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Pension Reform Warrants Funds' Interest: Beyond Business Opportunities, More Regulation Ahead


PHOENIX - The nation's retirement system is in desperate need of an overhaul, and the mutual fund industry is likely to play a vital role in that renovation.

That was the message that Ann L. Combs, assistant secretary of the Employee Benefits Security Office, brought from the White House to the Investment Company Institute's 2006 Mutual Funds and Investment Management Conference, held here recently.

In her address to the conference's 1,600 attendees, Combs outlined elements of President Bush's massive pension reform initiative, how the migration from defined benefit plans to defined contribution plans might impact mutual funds, and how, as enforcer of ERISA guidelines, her office regulates one of the fund industry's key customers, retirement plan sponsors.

For example, Combs explained, in the wake of the collapse of Enron's retirement plan, where thousands of employees lost millions of dollars vested solely in company stock, the Bush administration proposed legislation that would allow corporate plan participants to diversify out of company stock after three years into mutual funds. That proposal didn't survive, but has resurfaced as a key element of the pension reform bill currently under consideration in Congress.

The administration is also bullish on greater access to investment advice for participants in employer-sponsored defined contribution plans, another element of pension reform legislation, and is a key supporter of the Securities and Exchange Commission's initiative toward "plain-English" disclosure documents for retirement plans.

And, finally, Combs indicated that the administration is focused on solving a dilemma confronting the single employer defined benefit system, where many old-line corporations are either finding it impossible to meet their contribution obligations, or have gone through Chapter 11 and had those obligations shed to the Pension Benefit Guarantee Corp., the Federal insurer for defined benefit plans that's currently shouldered with a $23 billion deficit. Those two forces have combined to severely diminish benefits and left many people with a short investment horizon to make up what they've lost.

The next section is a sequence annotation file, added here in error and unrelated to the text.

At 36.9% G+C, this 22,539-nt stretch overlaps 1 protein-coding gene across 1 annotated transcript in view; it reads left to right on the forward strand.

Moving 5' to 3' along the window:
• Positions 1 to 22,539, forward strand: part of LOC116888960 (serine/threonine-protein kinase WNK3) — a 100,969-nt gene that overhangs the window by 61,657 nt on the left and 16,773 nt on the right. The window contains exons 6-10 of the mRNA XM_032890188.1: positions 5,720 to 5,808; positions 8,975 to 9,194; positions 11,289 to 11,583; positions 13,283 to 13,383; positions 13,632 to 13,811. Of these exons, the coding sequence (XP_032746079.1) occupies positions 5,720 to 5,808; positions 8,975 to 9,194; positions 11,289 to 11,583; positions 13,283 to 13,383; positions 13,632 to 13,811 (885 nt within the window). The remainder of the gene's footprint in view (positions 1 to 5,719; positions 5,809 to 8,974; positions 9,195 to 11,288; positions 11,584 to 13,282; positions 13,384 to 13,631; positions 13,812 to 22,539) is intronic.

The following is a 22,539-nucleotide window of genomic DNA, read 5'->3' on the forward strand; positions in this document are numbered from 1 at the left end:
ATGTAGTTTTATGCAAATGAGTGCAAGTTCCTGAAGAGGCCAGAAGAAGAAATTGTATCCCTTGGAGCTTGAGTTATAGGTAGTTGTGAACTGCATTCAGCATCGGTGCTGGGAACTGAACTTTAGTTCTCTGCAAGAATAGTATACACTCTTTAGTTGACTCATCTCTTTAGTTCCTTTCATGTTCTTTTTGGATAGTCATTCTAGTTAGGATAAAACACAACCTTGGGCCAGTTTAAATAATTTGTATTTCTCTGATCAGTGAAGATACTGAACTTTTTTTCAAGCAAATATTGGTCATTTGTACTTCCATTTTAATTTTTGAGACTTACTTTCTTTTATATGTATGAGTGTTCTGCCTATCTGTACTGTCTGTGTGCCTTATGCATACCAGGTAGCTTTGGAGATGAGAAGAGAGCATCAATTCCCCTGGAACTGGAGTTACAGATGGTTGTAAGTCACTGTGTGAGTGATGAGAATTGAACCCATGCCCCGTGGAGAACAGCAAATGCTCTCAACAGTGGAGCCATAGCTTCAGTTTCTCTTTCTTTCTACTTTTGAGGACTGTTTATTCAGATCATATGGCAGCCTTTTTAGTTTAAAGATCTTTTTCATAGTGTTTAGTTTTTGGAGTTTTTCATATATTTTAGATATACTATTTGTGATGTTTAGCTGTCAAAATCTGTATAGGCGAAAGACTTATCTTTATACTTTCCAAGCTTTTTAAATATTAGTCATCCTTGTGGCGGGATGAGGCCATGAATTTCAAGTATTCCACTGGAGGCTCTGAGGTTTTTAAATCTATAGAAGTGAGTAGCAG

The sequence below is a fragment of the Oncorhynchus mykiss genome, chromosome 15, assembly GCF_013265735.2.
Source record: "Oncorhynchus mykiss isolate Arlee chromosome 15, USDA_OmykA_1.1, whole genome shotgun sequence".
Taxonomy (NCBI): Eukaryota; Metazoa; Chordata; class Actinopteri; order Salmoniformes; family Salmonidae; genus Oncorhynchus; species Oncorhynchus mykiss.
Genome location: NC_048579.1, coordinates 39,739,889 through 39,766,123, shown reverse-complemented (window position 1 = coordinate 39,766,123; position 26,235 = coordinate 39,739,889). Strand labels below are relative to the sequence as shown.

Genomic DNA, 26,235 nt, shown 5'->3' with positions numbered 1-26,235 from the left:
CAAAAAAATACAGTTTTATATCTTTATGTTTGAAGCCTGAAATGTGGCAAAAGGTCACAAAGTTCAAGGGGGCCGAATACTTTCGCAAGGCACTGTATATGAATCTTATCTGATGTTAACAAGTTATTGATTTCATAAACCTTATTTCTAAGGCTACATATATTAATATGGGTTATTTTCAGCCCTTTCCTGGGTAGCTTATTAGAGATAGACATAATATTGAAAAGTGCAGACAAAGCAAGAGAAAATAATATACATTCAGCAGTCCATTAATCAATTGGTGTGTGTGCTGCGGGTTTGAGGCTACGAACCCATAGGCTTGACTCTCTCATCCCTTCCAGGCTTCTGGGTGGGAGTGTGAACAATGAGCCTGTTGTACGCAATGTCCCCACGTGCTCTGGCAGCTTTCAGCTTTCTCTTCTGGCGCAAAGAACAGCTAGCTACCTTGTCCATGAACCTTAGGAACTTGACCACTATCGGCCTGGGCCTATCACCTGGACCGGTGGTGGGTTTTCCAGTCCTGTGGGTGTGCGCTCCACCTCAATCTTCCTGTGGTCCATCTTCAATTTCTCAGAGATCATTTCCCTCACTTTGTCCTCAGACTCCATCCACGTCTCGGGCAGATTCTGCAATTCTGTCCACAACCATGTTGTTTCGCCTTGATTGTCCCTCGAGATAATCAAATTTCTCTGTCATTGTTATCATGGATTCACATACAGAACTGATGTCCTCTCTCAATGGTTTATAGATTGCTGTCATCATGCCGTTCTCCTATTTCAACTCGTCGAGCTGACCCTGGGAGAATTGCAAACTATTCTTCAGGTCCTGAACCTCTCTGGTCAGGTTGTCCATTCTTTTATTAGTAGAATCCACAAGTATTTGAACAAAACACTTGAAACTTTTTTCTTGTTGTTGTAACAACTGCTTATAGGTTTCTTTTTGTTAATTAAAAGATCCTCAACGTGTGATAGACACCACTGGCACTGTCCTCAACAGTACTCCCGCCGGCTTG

While it might be cold comfort to those folks, the pension reform bill includes language that would strengthen existing pension funding rules, improve disclosure that employers must make regarding contributions to plans, as well as keep them from making additional contribution promises during collective bargaining sessions until shortfalls are accounted for and fulfilled.

"We feel passionately about fixing this system. It is clearly broken," said Combs, whose agency oversees approximately 700,000 pension plans with nearly $7 trillion in assets and another six million health and welfare benefit plans.

Although weaker than the President intended, versions of the pension reform bill have passed both Houses and are being debated by lawmakers with an eye on an April 15 resolution deadline, which, not coincidentally, is also the quarterly deadline for corporations to fulfill their pension obligations.

"It is the natural forcing event that you often need in Washington to get people to make tough decisions," Combs remarked. "But the President will not sign a bill that is weaker than current law."

But while the pension reform debate is undoubtedly of great significance to the nation's future both socially and economically, particularly in light of the strains that 79 million Baby Boomers are expected to place on the Social Security system, the relevancy of defined benefit plans would seem outside of the universe of mutual funds.

Think again, Combs said.

"Defined benefit plan reform may not seem to be in your bailiwick, but it's important for you to understand how your customers are trying to manage the retirement benefits they offer their employees," she said. "They're going through a lot of changes."

For starters, more and more big corporations, like IBM most recently, are migrating away from costly defined benefit plans to more inexpensive defined contribution plans. A new study shows that 37% of the nation's chief executives are planning such a switch (see related story, page 6). But as companies lean more heavily on 401(k)s and the like, they're also increasing contributions to upwards of 6% of an employee's annual salary, deliberating whether to add an automatic enrollment feature and increasing the matching amount they submit.

"They are trying to do things that will likely lead to more assets in the 401(k) environment, which are typically invested in mutual funds," Combs said, noting that more than half of the 54 million households invested in mutual funds do so through employee retirement plans.

Combs warned, however, that signs of growing pains between the two camps are beginning to emerge. Plan sponsors, for instance, are becoming increasingly sensitive to mutual fund fees.

"Plan sponsors are thinking, Why am I paying retail?' and they're pushing back," said Combs, who expects that retirement plan sponsors will soon have the clout to negotiate fees.